TO ROME WITH LOVE is going to be compared unfavorably to last year's Midnight in Paris, a breezy dollop of magical realism that ended up being the most financially successful film in Woody Allen's career. But To Rome with Love is completely likeable in its own right, even if it's entirely without surprise or consequence—two things audiences should no longer require from Allen, perhaps history's most maddeningly dependable filmmaker.
Allen continues his late-career tour of Europe in a Rome whose vast history barely registers beyond To Rome's gorgeous backdrops. Allen effortlessly spins four separate, slight stories, each a romantic fantasy designed to reverberate off the Eternal City's ruins and monuments. In one, a newlywed couple (Alessandro Tiberi and Alessandra Mastronardi) comes to Rome and gets separated—one of Allen's running jokes is how easy it is to get lost in the city's labyrinth of streets. The husband finds himself in the company of a gorgeous prostitute (Penélope Cruz) while the wife has lunch with her favorite movie star. In another, Jack (Jesse Eisenberg) gets the hots for his girlfriend's neurotic best friend Monica (Ellen Page) in a story that's practically a spoof of Allen's other movies. For unidentified reasons, a visiting architect (Alec Baldwin) is able to see and interact with them, voicing their unspoken desires and warning them away from disaster. That Allen doesn't fully pin his fable down to logic—perhaps Baldwin is Eisenberg's character, years later?—is one of To Rome's charms.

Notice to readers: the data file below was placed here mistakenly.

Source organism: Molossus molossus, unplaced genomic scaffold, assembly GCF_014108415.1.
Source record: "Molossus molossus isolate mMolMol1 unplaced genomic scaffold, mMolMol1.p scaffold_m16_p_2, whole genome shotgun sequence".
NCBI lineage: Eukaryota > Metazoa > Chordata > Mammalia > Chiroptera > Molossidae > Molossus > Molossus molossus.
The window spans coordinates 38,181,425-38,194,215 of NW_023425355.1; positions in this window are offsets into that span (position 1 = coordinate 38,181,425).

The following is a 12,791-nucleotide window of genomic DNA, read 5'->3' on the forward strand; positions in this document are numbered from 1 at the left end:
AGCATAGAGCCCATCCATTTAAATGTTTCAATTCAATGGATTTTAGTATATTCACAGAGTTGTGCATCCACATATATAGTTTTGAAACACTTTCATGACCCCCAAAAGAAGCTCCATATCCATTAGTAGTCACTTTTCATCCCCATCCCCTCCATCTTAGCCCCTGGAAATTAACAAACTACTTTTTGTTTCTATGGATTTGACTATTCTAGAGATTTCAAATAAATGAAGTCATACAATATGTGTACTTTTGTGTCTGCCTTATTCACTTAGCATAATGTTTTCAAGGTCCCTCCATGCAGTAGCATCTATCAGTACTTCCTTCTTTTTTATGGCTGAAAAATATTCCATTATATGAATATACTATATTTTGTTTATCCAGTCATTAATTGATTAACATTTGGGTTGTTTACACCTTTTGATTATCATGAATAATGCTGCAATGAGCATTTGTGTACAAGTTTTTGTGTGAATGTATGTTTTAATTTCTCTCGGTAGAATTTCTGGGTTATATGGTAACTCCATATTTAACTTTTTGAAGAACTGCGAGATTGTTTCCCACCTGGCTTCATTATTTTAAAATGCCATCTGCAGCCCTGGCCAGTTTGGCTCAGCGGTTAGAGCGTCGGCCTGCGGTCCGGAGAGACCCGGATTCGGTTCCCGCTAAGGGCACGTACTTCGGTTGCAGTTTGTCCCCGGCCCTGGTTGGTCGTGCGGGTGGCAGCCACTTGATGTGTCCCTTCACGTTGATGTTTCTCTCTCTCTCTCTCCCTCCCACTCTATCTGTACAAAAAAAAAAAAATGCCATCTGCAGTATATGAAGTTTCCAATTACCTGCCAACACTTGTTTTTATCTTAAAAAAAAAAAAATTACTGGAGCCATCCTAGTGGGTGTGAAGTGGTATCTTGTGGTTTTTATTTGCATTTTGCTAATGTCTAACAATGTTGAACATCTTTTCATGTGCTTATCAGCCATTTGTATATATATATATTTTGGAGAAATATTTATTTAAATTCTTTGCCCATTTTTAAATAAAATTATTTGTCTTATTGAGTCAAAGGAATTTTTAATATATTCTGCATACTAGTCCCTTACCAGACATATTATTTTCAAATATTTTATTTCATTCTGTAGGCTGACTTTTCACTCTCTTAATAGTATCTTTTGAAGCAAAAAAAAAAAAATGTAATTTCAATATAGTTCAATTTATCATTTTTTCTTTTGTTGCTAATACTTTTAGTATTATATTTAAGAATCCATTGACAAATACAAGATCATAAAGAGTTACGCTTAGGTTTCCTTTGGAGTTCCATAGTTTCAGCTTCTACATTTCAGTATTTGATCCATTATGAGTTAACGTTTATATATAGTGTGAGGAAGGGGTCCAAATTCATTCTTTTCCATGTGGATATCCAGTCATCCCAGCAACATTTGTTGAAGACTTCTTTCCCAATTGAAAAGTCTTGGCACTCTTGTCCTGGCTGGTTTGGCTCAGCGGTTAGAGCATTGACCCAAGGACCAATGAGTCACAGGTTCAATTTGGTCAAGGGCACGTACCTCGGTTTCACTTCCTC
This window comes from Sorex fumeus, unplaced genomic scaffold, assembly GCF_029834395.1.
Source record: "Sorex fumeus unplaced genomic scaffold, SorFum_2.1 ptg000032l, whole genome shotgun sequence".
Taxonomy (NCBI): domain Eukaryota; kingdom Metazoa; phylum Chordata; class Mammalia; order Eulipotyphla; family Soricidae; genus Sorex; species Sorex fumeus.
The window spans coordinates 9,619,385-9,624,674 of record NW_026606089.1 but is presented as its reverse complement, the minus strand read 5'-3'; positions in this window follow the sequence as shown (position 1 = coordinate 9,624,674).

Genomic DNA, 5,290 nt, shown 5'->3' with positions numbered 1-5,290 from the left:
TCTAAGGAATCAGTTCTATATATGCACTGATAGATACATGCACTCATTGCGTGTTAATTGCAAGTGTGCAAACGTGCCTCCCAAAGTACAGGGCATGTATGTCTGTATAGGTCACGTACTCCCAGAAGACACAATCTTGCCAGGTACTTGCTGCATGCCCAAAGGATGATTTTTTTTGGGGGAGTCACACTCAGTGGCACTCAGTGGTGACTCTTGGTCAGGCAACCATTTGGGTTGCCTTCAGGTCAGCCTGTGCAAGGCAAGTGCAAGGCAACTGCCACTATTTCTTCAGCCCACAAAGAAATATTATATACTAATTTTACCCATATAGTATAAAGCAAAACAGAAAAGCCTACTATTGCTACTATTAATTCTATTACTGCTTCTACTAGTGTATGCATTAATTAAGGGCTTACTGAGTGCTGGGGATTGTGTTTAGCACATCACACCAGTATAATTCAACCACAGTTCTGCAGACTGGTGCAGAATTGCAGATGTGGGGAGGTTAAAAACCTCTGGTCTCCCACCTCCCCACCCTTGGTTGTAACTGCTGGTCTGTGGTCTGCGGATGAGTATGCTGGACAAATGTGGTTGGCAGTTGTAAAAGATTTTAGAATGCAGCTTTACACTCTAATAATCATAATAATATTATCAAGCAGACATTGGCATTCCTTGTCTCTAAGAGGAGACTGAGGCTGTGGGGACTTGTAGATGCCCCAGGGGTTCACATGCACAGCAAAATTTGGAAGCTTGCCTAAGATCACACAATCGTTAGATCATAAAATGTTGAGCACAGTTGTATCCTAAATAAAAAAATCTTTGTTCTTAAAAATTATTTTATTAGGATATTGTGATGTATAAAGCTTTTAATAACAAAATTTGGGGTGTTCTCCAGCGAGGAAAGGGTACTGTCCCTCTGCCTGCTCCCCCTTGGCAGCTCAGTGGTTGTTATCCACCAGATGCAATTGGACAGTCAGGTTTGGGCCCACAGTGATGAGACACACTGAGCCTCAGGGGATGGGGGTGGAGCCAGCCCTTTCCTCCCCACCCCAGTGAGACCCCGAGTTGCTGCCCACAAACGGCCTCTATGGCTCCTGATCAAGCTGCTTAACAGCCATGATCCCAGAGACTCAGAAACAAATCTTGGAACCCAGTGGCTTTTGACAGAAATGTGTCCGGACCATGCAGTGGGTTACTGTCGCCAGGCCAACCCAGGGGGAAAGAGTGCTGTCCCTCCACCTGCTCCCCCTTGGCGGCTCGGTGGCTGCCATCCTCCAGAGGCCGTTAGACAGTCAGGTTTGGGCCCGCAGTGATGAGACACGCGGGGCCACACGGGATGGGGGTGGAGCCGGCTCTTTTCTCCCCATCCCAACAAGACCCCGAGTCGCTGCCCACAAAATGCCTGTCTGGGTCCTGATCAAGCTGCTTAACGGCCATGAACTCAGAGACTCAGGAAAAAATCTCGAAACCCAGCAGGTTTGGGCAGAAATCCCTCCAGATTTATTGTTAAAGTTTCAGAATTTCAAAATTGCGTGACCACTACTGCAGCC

Similarly unexplained is the sudden fame of Leopoldo (Roberto Benigni); one morning, he's hounded by paparazzi, thrust onto television, and given the red-carpet treatment everywhere he goes. And lastly, there's the story of Giancarlo (Fabio Armiliato), a mortician who just happens to be a terrific opera singer—while he's in the shower. Allen, wearing pants hitched so high it'd embarrass your grandfather, is naturally the best part of the movie, playing a retired impresario who tries to lure Giancarlo out of the shower and onto the big stage. The story's punchline is telegraphed so far in advance that it won't surprise anyone, but Allen handles it so winningly that it's as joyously surreal as his best gags in Sleeper.
There's probably too much in To Rome—it feels overlong, and there's a total lack of urgency to any of its storylines. But Allen's at the point where he's allowed to write postcards rather than plots: Here's a pretty picture, some witty words, a signature, an exotic stamp. Who doesn't love getting a postcard?